A Throwback Thanksgiving
Unlike 2015, there’s no shortage of turkeys this year! By the looks of it from the November 27, 1890, edition of the St. Louis Post-Dispatch, past St. Louisans would be jealous:
Roast pig for Thanksgiving dinner! Pig, goose and duck usurping the place of that noble bird Ben Franklin would have had the United States prefer as its emblem to the eagle. It is a degenerate day enough with no snow anywhere, and the art of making pumpkin pies has gone quite out of the Western housewife’s ken and the cranberry crop a failure. The English plum pudding has year by year pushed the pumpkin pie farther and farther out of sight and now the turkey has deserted the tables of the many. The multitude to-day must stuff itself on pig and beef and birds of lesser value than the gobbler of the walk.
Perhaps it is too early to lament the abandonment of turkey on this day. It may be that the idol is only temporarily off the pedestal and the new gods of goring are but the substitutes of the moment. By Christmas the bird of good cheer may again be restored to its position—but then Thanksgiving will be passed, the festival of that saint will be gone, and a new feast will be here. To-day the one turkey day of all the year the bird is scarce, and the price is high.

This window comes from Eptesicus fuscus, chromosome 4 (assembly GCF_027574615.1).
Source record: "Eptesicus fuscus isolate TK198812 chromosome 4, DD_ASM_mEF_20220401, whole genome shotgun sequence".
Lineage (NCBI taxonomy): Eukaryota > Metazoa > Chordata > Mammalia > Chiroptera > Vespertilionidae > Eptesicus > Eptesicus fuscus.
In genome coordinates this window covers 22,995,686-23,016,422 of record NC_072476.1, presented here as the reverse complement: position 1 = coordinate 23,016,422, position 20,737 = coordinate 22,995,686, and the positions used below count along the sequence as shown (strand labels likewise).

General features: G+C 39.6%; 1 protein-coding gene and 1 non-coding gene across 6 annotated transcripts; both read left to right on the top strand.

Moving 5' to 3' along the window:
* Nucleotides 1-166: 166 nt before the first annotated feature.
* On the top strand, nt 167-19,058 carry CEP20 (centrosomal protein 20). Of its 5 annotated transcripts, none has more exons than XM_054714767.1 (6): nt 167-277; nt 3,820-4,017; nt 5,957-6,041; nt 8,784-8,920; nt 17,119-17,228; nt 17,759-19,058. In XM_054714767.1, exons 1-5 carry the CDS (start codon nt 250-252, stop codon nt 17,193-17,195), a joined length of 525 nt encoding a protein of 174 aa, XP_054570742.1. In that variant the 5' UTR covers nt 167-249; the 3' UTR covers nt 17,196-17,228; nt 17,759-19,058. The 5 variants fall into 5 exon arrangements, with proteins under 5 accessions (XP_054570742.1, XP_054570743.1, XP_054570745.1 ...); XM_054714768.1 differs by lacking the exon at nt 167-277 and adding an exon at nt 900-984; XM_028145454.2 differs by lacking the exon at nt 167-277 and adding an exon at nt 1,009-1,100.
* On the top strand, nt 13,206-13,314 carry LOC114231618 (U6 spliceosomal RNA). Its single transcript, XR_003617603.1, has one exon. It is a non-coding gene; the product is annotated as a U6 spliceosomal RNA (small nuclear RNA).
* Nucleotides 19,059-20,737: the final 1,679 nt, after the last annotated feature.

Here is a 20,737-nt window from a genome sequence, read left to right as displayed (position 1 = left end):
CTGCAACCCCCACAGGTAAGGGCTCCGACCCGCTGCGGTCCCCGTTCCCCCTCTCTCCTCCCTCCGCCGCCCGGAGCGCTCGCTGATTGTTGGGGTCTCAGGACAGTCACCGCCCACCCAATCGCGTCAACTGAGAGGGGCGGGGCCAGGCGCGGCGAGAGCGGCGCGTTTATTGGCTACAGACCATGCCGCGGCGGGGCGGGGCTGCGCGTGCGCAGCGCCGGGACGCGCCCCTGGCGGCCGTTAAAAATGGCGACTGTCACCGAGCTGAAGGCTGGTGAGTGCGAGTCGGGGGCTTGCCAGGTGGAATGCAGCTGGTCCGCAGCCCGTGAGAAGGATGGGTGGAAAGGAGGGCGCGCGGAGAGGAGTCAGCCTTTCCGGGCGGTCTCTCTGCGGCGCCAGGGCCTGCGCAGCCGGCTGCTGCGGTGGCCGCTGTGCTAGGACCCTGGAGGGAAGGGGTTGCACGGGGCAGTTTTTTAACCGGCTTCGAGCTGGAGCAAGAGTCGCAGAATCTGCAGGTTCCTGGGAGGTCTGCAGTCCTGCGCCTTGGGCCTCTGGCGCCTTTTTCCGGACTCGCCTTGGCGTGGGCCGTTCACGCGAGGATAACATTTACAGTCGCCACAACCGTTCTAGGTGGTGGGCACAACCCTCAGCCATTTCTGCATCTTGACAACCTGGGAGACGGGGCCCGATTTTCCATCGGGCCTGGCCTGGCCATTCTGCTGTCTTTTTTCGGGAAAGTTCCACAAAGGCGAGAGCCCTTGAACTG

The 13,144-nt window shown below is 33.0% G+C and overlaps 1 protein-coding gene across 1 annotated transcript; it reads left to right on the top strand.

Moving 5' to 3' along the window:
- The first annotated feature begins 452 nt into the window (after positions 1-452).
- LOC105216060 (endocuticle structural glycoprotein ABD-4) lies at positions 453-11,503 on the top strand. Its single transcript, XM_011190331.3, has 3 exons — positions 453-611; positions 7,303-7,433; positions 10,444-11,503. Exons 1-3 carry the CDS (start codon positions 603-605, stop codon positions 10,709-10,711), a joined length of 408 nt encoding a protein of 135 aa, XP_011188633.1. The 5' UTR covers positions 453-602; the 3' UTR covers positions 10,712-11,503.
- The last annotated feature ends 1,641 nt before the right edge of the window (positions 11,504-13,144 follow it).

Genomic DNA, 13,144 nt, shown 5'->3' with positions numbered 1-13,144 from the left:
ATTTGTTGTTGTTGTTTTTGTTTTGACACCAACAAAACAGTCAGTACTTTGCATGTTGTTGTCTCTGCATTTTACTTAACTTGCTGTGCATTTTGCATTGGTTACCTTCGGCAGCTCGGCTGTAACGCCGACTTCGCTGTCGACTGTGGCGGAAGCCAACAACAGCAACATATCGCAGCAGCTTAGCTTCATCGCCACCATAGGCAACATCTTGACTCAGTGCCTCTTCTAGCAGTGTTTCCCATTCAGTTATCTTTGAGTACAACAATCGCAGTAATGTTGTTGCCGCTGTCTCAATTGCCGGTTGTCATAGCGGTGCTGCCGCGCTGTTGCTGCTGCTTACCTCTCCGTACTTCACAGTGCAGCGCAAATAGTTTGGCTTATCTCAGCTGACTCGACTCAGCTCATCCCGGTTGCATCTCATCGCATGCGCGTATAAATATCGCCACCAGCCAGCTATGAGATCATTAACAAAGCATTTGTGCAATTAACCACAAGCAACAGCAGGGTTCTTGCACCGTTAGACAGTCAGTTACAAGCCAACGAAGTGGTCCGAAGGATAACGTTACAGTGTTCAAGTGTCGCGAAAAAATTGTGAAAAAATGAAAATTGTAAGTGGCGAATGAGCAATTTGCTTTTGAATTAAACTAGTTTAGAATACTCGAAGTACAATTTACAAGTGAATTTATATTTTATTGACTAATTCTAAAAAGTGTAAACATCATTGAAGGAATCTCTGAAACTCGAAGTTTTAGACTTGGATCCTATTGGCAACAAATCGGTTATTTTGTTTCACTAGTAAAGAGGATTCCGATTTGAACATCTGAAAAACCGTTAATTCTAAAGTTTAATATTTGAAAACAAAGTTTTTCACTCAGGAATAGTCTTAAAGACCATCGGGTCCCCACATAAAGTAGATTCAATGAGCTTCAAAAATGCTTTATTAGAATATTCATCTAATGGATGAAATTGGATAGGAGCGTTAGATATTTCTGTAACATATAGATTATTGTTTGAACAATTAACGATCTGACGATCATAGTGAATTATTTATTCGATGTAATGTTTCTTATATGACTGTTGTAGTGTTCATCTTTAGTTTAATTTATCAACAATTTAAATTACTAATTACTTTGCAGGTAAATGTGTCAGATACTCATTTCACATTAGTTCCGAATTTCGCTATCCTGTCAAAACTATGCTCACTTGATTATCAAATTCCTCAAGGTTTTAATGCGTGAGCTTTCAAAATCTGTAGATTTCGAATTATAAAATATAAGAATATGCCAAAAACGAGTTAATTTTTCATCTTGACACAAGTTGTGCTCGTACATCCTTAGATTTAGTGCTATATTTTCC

Those St. Louisans who were fortunate enough to have a turkey at their table for Thanksgiving 1890 may have had their work cut out for them when it came to preparing it. Far from selecting their pre-prepared organic, free-range turkey at the grocer, they were more likely to need instructions like these, courtesy of The White House Cook Book, written by Mrs. F. L. Gillette and White House steward Hugo Ziemann (“at one time caterer for that Prince Napoleon who was killed while fighting the Zulus in Africa”):
Contrary to the Post-Dispatch reporter’s observance, pumpkin pie was still a highly recommended Thanksgiving dessert in 1890. For example, it was the first dessert listed in The White House Cook Book’s suggested menu for the holiday:
Perhaps if more folks followed the cookbook’s tip to include a tablespoonful of brandy as “a great improvement,” pumpkin pie could have competed with the alcohol-imbued plum pudding that seemed somewhat more common by the mid-1890s?
One thing’s for sure for us oyster-phobes: The fact that the so-called pearls of the sea have fallen off the typical Midwestern Thanksgiving menu is a relief!
—Jen Tebbe, Editor